It distresses me, as a Pacific War survivor, how we insist on repeating the mistakes of the past. The Pacific War was launched by the imposition of economic sanctions on Japan, effectively placing that country in a bind.

The objective of those sanctions was to alter Japan’s behaviour in China, where it was conducting a terrible war. The result of those sanctions was the launch on Dec. 7, 1941 of the Pacific War which ended after the death of millions and the use of the atomic weapon, while leaving China in a state of chaos.

In 1961, economic sanctions were applied to South Africa with the aim of stopping Apartheid policies. It resulted in a relentless drive for self sufficiency.

More recently, we have imposed sanctions on Iran to encourage that country to ditch its theocratic government, and now, thanks to U.S. President Donald Trump’s relentless drive to make the sanctions bite, we are again hearing the accelerating beat of the war drums.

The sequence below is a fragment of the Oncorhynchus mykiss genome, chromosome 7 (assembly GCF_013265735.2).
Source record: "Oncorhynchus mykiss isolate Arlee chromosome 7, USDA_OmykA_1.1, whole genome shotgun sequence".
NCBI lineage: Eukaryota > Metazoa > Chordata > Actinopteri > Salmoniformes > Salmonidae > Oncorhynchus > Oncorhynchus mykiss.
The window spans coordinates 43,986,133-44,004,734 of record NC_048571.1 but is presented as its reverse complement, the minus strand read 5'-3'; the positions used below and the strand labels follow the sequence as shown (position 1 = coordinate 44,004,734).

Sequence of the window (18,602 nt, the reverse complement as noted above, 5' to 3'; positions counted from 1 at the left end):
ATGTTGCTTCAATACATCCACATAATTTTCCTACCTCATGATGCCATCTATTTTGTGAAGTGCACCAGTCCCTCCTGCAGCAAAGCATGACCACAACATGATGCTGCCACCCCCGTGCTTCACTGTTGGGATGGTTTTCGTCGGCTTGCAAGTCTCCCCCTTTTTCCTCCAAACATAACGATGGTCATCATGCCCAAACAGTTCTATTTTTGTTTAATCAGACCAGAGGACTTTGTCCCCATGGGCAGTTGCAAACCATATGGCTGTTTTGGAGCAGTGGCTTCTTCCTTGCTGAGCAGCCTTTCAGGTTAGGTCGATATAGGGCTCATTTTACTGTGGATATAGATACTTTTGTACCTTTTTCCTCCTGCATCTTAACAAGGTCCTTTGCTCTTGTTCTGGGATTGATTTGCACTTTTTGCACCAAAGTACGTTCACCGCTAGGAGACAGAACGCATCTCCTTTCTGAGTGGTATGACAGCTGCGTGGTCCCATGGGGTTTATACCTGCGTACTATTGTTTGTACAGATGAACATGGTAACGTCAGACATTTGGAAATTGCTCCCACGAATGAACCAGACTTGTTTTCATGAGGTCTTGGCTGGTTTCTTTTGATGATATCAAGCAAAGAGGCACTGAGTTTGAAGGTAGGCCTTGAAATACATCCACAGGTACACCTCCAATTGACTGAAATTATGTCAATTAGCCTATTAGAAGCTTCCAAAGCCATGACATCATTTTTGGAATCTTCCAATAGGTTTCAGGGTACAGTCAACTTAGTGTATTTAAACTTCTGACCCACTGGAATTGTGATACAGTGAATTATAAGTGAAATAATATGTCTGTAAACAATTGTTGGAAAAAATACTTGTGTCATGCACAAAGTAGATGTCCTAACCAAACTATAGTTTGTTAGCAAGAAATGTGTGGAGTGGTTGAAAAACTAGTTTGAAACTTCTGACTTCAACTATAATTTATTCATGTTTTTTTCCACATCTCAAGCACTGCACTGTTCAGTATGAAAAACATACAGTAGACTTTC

Economic sanctions are a cheap and therefore politically attractive way of satisfying domestic outrage in democracies by applying pressure on foreign countries seen to be misbehaving, and without incurring the cost in blood of armed intervention.

They are always applied in the hope of fomenting an uprising, bringing about regime change, and never reflect the reality within those countries.

Foreign aggression of whatever nature

always brings about a call to protect home and hearth, and in escalating steps, that reaction leads to a war that nobody in their right mind wants.

Boudewyn van Oort